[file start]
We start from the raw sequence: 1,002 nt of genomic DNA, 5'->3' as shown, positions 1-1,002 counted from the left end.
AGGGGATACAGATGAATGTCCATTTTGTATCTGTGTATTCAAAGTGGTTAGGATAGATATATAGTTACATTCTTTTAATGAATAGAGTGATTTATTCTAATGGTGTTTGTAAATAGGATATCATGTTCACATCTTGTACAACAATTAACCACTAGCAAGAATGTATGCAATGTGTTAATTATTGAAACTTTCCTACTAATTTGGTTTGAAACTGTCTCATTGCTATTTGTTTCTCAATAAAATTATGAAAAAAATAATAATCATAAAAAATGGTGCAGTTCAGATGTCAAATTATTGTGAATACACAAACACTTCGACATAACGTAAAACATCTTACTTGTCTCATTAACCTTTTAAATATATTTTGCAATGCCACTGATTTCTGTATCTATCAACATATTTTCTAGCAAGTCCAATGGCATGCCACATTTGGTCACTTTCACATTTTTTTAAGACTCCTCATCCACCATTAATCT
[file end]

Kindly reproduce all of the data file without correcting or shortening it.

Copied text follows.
We start from the raw sequence: 1,002 nt of genomic DNA, 5'->3' as shown, positions 1-1,002 counted from the left end.
AGGGGATACAGATGAATGTCCATTTTGTATCTGTGTATTCAAAGTGGTTAGGATAGATATATAGTTACATTCTTTTAATGAATAGAGTGATTTATTCTAATGGTGTTTGTAAATAGGATATCATGTTCACATCTTGTACAACAATTAACCACTAGCAAGAATGTATGCAATGTGTTAATTATTGAAACTTTCCTACTAATTTGGTTTGAAACTGTCTCATTGCTATTTGTTTCTCAATAAAATTATGAAAAAAATAATAATCATAAAAAATGGTGCAGTTCAGATGTCAAATTATTGTGAATACACAAACACTTCGACATAACGTAAAACATCTTACTTGTCTCATTAACCTTTTAAATATATTTTGCAATGCCACTGATTTCTGTATCTATCAACATATTTTCTAGCAAGTCCAATGGCATGCCACATTTGGTCACTTTCACATTTTTTTAAGACTCCTCATCCACCATTAATCT